IT will be a celebration of Scottish design in the heart of the Capital’s bustling Christmas festivities - without a frankfurter in sight.
A cohort of Scottish makers have hit back at the city’s sprawling ‘German’ festive market by launching their own alternative event dedicated to domestically-made goods.
The GLOW Scottish design fair aims to showcase makers from across the country at a special one-day only event at the Dovecot Gallery.
More than 20 designers and craftspeople will exhibit their products at the event, set up by weaver James Donald in reaction to a “lack of support” for local businesses from City of Edinburgh Council.
Mr Donald, 51, who also co-owns design boutique Concrete Wardrobe on Broughton Street, added he hopes the fair will convince capital residents to shop local when on the hunt for Christmas gifts.
He said: “We have these huge global events, in August during the festival and now during the German market, where there is a big international crowd, but there doesn’t seem to be a huge amount done to create a platform for local Scottish makers to showcase their works.
“I think there is a frustration at the the lack of events or Scottish makers to sell their work here in Scotland. Also there is a lack of opportunities for people in Edinburgh to buy Christmas gifts that were made locally, by hand, with both the recipient and the environment as the first thought.”
Mr Donald added: “And we didn’t cut a single tree down in the creation of this show.”
The event will provide a platform for a range of designers, including digital artists, illustrators and graphic designers to exhibit their work.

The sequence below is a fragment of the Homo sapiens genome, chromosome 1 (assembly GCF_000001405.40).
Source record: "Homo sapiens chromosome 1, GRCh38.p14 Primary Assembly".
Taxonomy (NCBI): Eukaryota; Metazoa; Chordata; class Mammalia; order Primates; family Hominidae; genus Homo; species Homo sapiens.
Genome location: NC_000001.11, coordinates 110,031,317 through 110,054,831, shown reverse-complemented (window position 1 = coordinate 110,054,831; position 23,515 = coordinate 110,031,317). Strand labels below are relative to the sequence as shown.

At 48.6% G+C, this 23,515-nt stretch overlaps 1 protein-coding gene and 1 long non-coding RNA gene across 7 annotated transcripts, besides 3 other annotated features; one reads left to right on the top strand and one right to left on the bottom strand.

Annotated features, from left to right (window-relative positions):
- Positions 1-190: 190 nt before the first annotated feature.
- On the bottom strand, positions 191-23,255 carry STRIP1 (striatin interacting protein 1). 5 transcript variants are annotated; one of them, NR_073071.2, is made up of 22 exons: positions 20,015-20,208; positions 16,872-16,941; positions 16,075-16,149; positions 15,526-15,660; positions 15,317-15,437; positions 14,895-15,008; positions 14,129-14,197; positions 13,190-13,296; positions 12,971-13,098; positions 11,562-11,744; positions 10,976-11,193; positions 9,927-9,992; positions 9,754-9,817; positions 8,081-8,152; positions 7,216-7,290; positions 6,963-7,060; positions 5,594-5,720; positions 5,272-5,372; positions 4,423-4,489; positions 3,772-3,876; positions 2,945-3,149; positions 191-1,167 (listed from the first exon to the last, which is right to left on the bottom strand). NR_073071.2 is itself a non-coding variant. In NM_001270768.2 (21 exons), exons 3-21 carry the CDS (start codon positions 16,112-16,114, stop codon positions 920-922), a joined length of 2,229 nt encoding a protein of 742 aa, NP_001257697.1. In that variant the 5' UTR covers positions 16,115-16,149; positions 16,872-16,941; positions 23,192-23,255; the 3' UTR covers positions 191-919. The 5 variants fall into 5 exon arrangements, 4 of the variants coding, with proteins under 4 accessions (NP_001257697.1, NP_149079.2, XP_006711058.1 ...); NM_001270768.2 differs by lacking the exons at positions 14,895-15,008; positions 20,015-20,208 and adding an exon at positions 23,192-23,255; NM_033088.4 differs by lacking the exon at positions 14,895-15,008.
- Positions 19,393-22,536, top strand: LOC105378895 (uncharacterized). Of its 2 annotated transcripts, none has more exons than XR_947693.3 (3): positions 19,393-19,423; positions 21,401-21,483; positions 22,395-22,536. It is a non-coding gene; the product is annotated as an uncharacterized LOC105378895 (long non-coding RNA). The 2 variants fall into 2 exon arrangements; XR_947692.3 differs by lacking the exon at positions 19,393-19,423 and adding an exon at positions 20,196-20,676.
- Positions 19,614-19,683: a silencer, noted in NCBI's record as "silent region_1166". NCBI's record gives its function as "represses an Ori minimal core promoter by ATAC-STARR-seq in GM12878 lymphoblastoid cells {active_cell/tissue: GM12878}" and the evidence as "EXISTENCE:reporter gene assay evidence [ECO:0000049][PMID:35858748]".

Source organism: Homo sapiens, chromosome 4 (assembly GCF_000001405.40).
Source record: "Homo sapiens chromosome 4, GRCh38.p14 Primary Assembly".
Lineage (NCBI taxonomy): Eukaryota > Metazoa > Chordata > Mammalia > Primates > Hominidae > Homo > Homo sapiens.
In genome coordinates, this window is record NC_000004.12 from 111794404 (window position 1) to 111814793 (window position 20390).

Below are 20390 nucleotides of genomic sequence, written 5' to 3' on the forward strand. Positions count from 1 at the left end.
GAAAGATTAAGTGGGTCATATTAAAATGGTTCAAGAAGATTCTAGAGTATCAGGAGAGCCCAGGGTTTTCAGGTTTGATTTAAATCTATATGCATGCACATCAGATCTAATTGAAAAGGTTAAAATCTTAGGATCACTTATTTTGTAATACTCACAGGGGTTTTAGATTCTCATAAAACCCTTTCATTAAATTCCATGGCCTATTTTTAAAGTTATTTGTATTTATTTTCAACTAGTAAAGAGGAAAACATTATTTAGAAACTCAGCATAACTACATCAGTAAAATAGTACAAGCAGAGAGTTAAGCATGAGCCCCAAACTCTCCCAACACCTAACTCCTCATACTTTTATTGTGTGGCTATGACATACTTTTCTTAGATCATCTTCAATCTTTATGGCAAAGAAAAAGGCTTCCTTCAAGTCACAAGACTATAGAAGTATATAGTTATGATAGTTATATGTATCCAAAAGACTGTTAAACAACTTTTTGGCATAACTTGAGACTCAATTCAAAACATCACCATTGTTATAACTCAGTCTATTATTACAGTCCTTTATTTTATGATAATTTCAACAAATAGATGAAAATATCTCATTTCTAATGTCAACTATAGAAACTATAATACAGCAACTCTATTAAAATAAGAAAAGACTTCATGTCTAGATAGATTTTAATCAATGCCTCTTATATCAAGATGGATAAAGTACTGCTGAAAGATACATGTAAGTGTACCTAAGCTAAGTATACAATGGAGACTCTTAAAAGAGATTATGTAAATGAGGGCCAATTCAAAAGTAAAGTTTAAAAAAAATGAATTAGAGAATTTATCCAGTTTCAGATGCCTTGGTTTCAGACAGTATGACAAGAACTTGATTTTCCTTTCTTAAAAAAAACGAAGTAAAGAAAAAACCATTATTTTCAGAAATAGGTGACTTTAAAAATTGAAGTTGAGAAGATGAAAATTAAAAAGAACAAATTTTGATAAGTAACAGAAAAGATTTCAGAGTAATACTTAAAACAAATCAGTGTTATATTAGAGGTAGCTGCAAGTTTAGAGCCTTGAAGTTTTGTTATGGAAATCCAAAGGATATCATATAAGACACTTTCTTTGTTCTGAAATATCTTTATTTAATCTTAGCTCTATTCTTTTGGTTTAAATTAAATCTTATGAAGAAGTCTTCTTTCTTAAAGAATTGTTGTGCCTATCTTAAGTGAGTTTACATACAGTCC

The best of handmade Scottish fashion, textiles and photography will also be represented at the fair.
Mr Donald said he hoped make the fair an annual event following the success of the CLOTH#18 fashion showcase at the same venue in August which helped to raise the profile of independent textile designers from across the UK.
Leith-based accessories designer Catherine Aitken, who has previously worked with Judy Murray on a specially designed collection, will also exhibit at the event and said she hoped the show would allow makers to open up their work to a wider audience.
She said: “I ship around half my products to Scandinavia and the United States, so obviously there is an international appeal there, but we are also popular with the home crowd.”
“I think local people understand that we work hard and there is a lot of love that goes into what we make.”
Catherine added: “There aren’t many opportunities for designers like myself to sell our products in this way, so hopefully this will allow us to open up local, handmade goods to an entirely new audience.”
The GLOW Scottish Market takes place at the Dovecot Gallery on Saturday December 8, from 10am-6pm.